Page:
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Fifth Sunday of Easter (Year C) 19th May 2019

A reading from the Holy Gospel according to Gospel John 13:31-35

When Judas had gone out, Jesus said, “Now the Son of Man has been glorified, and God has been glorified in him. If God has been glorified in him, God will also glorify him in himself and will glorify him at once. Little children, I am with you only a little longer. You will look for me; and as I said to the Jews so now I say to you, ‘Where I am going, you cannot come.’ I give you a new commandment, that you love one another. Just as I have loved you, you also should love one another. By this everyone will know that you are my disciples, if you have love for one another.”


ANYTHING NEW?


Today it is difficult to come up with something new. Even 16/17 year olds have ‘seen it all’. Yet, we expect a person’s last words to be more sacred and significant than most of the other things he or she said in the course of a lifetime. Impending death has a way of sharpening what we say. So, on the night Jesus was betrayed and Judas had vanished into the night, Jesus began his last words with his disciples. He told them that he would be with them only for a short while. A statement that devastated them. Then Jesus said, ‘I give you a new commandment, that you love one another’. Was this really a new commandment? You’ll find the same words centuries before Jesus in the Book of Leviticus in the Old Testament (Lev. 19:18) ‘you shall love your neighbour as yourself’. These words were prominent in Jewish tradition. Where people have been civilized, there has been an awareness of the critical importance of loving one’s neighbour. So, why does Jesus refer to it as something new? ‘Love one another’, ‘Love your neighbour as yourself’, - ancient commandments. However when these words are genuinely heard and subsequently obeyed, there is utter newness. New revolutionary things begin to happen. Consider how new and even startling it was when centuries after Leviticus, a man appeared in Palestine who loved his neighbour as himself. When the commandment was actually lived out, something so new happened that it threatened all those who had invested in the status quo. The religious establishment in Jerusalem couldn’t handle Jesus’ radical fulfilment of the ancient commandment they had known all their lives. The commandment to love was old, as long as it stayed in print. When it was embodied it was altogether new, with awesome implications. In Jesus a higher kind of love was revealed, as Divine love transforms all known forms of loving. Jesus’ love was like God’s love, gracious and self-giving to the point of costly sacrifice. ‘No one has greater love than this’, Jesus said ‘than to lay down one’s life for one’s friends’, (John 15:13) then he demonstrated that love on the cross. Jesus also said that faithfulness to his new commandment was how the disciples would be recognised in the world, ‘By this everyone will know, that you are my disciples, if you have love for one another’. We are not to be known by our spirituality or our piety, or by our superior knowledge, college degrees – but by the way we love. Even the pagans in the early days of Christianity, remarked among one another ‘See these Christians how they love each another’ (Acts). With respect to the writer of Ecclesiastes in the Old Testament there really is something new under the sun!’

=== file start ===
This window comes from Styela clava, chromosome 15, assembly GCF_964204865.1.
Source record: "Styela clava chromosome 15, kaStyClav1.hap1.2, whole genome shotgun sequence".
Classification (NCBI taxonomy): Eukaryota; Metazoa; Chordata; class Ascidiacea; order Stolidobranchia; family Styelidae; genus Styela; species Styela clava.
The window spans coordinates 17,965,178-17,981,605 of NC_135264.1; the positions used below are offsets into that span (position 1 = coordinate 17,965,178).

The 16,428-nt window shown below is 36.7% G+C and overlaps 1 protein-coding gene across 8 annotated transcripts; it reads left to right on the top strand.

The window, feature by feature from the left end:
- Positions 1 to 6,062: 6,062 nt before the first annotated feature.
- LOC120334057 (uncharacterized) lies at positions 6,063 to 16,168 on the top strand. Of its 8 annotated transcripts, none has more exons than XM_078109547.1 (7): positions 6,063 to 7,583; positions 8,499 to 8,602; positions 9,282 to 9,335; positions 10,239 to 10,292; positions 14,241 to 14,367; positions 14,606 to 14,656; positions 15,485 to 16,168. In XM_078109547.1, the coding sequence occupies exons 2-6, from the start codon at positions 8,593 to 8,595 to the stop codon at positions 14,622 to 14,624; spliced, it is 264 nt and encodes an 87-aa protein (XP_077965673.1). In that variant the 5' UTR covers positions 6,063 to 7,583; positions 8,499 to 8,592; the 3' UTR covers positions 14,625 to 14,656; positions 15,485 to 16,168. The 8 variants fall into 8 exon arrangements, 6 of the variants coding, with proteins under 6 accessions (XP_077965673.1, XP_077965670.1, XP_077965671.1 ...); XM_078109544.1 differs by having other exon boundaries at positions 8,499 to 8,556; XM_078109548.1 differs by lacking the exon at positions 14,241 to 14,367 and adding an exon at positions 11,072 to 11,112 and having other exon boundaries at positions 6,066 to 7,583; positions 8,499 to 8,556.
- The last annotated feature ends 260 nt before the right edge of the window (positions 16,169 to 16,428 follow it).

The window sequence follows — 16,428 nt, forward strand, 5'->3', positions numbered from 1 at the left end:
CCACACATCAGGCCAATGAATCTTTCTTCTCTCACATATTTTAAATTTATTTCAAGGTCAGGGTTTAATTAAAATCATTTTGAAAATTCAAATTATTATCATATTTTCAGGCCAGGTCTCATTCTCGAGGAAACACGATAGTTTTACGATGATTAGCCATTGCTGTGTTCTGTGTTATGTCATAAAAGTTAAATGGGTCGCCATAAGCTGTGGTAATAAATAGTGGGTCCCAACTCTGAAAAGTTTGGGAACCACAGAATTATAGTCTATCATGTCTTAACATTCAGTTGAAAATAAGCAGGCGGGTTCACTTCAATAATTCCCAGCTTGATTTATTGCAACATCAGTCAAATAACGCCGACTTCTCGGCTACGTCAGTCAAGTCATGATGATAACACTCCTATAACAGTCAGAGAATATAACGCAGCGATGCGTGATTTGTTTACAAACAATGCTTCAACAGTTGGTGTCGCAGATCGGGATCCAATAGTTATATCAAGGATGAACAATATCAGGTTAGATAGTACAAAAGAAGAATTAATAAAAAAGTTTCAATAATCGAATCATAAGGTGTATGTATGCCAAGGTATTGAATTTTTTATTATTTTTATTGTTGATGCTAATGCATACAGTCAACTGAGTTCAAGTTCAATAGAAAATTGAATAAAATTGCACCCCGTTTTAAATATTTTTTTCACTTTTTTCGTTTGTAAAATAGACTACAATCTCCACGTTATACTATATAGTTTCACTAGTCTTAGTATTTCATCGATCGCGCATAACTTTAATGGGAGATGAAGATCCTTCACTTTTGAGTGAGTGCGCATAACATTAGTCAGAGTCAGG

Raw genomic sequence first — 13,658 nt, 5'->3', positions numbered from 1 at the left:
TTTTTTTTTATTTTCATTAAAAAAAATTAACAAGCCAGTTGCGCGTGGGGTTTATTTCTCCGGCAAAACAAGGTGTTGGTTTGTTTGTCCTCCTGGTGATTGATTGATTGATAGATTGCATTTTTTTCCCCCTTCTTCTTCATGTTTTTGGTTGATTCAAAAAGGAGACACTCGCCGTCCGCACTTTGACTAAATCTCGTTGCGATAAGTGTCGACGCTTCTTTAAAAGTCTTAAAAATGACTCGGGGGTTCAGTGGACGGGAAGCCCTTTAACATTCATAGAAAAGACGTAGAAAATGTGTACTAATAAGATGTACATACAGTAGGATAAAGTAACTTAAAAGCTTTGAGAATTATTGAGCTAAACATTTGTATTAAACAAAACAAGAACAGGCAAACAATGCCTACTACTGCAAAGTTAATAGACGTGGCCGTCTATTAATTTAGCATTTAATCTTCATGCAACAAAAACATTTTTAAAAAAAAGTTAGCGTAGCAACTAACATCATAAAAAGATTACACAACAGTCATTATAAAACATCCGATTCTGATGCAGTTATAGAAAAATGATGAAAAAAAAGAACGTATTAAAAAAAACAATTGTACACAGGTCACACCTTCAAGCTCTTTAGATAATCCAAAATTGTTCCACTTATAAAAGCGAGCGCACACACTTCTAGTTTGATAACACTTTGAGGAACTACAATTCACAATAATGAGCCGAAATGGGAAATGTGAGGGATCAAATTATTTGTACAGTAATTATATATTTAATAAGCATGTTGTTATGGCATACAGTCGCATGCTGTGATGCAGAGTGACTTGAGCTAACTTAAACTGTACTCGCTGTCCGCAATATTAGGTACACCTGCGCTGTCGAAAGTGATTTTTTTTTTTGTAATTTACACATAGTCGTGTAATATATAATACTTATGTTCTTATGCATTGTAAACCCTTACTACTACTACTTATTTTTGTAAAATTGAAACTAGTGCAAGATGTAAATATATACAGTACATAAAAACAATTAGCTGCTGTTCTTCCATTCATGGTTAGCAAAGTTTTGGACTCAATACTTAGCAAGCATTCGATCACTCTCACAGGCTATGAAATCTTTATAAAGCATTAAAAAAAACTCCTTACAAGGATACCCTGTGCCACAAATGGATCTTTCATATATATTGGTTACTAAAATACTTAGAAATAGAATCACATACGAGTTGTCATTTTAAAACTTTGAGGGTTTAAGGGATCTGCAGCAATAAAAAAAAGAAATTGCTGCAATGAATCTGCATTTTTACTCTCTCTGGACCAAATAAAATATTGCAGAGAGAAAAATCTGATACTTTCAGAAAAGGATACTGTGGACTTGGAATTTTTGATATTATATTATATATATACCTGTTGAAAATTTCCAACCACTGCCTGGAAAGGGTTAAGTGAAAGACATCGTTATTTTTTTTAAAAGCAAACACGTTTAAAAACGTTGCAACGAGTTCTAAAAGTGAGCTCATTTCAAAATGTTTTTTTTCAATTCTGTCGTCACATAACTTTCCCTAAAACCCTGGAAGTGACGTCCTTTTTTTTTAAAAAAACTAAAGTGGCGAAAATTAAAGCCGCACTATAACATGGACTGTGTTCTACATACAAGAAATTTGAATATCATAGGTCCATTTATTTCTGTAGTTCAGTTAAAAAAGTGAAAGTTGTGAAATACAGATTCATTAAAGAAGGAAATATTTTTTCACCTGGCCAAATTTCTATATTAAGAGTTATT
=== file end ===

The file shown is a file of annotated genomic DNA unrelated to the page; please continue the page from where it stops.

Kevin Lyon
Archdeacon of Glendalough


 


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